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THE POPULAR SCIENCE MONTHLY.

another, a Calamagras, was the size of our water-snake; while another, of the same genus, was about as large as a garter-snake. Of these ophidians, all the species and three of the genera are new to science. One thing is observable in Nature—the provision made for sustaining the proper balance, by keeping in check that which might become in excess. It is plain that the moles were very numerous. But these and their congeners were not relished by the mammalian carnivores. The bad smell of the shrew prevents the cat from eating it. Probably the snakes were less dainty, and herein, perhaps, lay their utility in the animal economy. It might seem that Prof. Cope had assigned to the ophidia a similar task, as he names one species Aphelopis talpivorus, which simply means the mole-eating Aphelopis.

The Lacertilia, or lizards, furnish some interesting traits. Prof. Cope gives six characteristically separated genera, and all are new. Exostinus and Peltosaurus were lizards with bony shields, and symmetrical bony tubercles on the head. Here comes in an interesting fact for science, namely, that this is the first time that the ophidia and lizards have been found in the Miocene strata of America.

The turtles are represented by several species, which, although new, present no features of popular interest.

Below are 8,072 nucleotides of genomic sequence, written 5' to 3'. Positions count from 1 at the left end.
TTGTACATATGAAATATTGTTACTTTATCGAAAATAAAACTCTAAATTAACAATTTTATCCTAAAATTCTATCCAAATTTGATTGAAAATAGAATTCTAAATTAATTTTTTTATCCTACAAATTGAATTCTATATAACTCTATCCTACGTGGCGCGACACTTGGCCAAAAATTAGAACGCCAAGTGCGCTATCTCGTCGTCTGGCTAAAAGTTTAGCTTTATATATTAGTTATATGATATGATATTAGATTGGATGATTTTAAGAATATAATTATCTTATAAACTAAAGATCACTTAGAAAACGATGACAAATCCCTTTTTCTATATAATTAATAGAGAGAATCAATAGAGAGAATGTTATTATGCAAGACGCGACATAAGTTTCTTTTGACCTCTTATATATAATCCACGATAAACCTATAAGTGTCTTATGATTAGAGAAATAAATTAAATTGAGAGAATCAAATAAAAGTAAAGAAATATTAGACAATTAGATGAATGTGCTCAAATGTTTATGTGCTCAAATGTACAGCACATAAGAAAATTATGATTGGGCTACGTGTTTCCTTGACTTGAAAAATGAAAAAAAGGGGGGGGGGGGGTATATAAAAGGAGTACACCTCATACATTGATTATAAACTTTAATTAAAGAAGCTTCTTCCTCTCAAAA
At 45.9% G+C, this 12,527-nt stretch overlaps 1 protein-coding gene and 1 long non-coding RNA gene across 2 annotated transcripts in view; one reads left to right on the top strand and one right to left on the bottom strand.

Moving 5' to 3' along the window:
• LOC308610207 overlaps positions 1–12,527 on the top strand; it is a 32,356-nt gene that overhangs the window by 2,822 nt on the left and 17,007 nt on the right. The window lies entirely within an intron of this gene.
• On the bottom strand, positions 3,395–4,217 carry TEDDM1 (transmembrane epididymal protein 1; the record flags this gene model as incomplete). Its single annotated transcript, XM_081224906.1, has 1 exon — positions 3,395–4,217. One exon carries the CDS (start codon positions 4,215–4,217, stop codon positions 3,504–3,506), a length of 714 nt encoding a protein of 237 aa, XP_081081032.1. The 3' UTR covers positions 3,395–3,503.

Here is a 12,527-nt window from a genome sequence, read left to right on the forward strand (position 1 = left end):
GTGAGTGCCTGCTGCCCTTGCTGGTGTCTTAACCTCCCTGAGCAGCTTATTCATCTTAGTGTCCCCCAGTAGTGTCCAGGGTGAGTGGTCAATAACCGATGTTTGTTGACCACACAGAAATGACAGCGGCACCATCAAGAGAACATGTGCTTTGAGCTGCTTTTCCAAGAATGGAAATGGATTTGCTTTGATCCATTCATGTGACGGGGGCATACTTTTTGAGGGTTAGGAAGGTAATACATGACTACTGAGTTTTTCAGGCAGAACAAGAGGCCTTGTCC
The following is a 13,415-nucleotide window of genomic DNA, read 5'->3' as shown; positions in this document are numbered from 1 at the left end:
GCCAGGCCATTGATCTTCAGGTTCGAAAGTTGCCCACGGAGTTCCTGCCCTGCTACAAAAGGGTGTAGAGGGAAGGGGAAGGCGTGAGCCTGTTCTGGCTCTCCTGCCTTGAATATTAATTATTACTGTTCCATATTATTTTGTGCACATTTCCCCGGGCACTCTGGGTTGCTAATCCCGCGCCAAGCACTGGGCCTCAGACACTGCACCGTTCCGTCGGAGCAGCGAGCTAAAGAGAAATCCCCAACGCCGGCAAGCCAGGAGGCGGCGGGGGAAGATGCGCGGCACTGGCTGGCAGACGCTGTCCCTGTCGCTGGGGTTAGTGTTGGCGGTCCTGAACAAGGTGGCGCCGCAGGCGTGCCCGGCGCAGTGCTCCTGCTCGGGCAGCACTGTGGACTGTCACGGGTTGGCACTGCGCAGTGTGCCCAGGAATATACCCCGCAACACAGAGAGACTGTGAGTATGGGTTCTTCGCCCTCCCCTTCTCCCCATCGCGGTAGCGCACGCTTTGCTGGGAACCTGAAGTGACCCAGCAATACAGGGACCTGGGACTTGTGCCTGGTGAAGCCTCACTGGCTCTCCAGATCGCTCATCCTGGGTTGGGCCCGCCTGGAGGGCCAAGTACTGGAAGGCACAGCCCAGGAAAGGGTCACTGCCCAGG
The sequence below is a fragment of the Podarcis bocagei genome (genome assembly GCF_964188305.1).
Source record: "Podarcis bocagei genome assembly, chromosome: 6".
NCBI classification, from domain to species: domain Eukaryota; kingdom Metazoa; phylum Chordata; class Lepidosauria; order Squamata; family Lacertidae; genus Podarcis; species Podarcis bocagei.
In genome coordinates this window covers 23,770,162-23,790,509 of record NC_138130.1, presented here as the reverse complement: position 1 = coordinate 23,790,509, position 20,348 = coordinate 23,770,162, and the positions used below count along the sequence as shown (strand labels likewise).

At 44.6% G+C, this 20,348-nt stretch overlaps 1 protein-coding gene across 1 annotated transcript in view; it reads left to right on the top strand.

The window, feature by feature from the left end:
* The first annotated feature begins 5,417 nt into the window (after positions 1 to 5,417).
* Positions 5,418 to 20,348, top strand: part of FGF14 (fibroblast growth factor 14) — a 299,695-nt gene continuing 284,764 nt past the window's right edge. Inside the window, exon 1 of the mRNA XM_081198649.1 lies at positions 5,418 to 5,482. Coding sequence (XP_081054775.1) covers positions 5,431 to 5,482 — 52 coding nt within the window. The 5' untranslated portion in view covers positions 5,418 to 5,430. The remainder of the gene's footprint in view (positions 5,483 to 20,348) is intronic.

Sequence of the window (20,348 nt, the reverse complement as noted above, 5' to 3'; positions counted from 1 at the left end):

We will now give some facts pertaining to this work of the Geologists in the Territories.

There were really three expeditions made last summer, one to the "Bad Lands" of Colorado, one to the "Bad Lands" of Wyoming, and the third to the Cretaceous formation of Kansas.

As respects the "Bad Lands" of Colorado: three distinct geological formations were found superimposed, or lying in sequence. First, at the base was a series of strata containing fossil wood. This was Cretaceous, and was known as the "Lignite Division." Next came Strata known as the "White River Division." This was Miocene. The next was the "Loup Fork Division," and this was Pliocene. Of course, speaking geologically, this was top of all.

In the Pliocene the fossils found were twenty-four species, of which ten were new to science. They embraced four carnivora, one proboscidian, a mammoth, seventeen ungulates, of which two were great camels. With these ungulates were a number of Pliocene horses. Two interesting facts were obtained: one, that all the horses had three toes to one foot, and the other that the camels had full sets of incisor teeth in both jaws. In this formation was found the large rhinoceros, Aphelops.

From the Miocene were obtained: rodents, eighteen species; insectivora, eleven; carnivora, ten; perissodactyles, twenty; artiodactyles, twenty—thus making forty ungulates; quadrumana, one; lacertilia, or lizards, seven; ophidia, five; turtles, five. Probably the following may be set down as the chief results growing out of the